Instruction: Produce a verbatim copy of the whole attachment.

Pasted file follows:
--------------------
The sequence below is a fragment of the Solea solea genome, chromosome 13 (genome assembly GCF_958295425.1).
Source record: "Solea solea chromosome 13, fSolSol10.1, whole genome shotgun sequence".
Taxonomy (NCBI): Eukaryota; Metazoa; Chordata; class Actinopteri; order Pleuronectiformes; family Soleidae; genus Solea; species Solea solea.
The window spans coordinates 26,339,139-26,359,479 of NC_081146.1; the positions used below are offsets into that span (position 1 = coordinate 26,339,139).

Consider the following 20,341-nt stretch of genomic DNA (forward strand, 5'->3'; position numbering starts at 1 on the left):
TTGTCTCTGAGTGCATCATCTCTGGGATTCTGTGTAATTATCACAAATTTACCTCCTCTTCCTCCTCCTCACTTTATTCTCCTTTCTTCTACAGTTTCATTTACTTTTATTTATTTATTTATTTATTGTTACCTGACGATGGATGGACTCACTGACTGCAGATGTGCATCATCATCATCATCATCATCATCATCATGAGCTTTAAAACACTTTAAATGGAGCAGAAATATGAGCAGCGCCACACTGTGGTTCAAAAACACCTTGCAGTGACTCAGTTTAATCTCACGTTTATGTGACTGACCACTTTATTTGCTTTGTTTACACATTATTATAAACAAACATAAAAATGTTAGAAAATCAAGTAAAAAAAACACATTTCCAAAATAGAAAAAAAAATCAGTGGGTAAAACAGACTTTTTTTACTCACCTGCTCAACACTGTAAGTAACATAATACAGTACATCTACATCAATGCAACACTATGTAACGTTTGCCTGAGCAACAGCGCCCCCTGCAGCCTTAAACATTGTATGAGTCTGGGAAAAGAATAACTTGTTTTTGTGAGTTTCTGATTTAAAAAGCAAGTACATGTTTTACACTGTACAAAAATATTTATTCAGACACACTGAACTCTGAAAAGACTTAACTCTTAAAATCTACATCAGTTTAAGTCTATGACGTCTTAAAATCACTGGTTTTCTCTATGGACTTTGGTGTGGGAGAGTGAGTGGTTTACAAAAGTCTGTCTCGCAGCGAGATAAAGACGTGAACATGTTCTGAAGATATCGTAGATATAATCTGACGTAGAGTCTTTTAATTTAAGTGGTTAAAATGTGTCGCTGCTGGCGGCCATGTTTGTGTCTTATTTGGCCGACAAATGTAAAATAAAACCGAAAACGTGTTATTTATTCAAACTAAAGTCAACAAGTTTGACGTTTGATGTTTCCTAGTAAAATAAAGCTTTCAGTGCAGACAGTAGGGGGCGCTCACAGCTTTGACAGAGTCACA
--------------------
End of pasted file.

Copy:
The sequence below is a fragment of the Solea solea genome, chromosome 13 (genome assembly GCF_958295425.1).
Source record: "Solea solea chromosome 13, fSolSol10.1, whole genome shotgun sequence".
Taxonomy (NCBI): Eukaryota; Metazoa; Chordata; class Actinopteri; order Pleuronectiformes; family Soleidae; genus Solea; species Solea solea.
The window spans coordinates 26,339,139-26,359,479 of NC_081146.1; the positions used below are offsets into that span (position 1 = coordinate 26,339,139).

Consider the following 20,341-nt stretch of genomic DNA (forward strand, 5'->3'; position numbering starts at 1 on the left):
TTGTCTCTGAGTGCATCATCTCTGGGATTCTGTGTAATTATCACAAATTTACCTCCTCTTCCTCCTCCTCACTTTATTCTCCTTTCTTCTACAGTTTCATTTACTTTTATTTATTTATTTATTTATTGTTACCTGACGATGGATGGACTCACTGACTGCAGATGTGCATCATCATCATCATCATCATCATCATCATGAGCTTTAAAACACTTTAAATGGAGCAGAAATATGAGCAGCGCCACACTGTGGTTCAAAAACACCTTGCAGTGACTCAGTTTAATCTCACGTTTATGTGACTGACCACTTTATTTGCTTTGTTTACACATTATTATAAACAAACATAAAAATGTTAGAAAATCAAGTAAAAAAAACACATTTCCAAAATAGAAAAAAAAATCAGTGGGTAAAACAGACTTTTTTTACTCACCTGCTCAACACTGTAAGTAACATAATACAGTACATCTACATCAATGCAACACTATGTAACGTTTGCCTGAGCAACAGCGCCCCCTGCAGCCTTAAACATTGTATGAGTCTGGGAAAAGAATAACTTGTTTTTGTGAGTTTCTGATTTAAAAAGCAAGTACATGTTTTACACTGTACAAAAATATTTATTCAGACACACTGAACTCTGAAAAGACTTAACTCTTAAAATCTACATCAGTTTAAGTCTATGACGTCTTAAAATCACTGGTTTTCTCTATGGACTTTGGTGTGGGAGAGTGAGTGGTTTACAAAAGTCTGTCTCGCAGCGAGATAAAGACGTGAACATGTTCTGAAGATATCGTAGATATAATCTGACGTAGAGTCTTTTAATTTAAGTGGTTAAAATGTGTCGCTGCTGGCGGCCATGTTTGTGTCTTATTTGGCCGACAAATGTAAAATAAAACCGAAAACGTGTTATTTATTCAAACTAAAGTCAACAAGTTTGACGTTTGATGTTTCCTAGTAAAATAAAGCTTTCAGTGCAGACAGTAGGGGGCGCTCACAGCTTTGACAGAGTCACA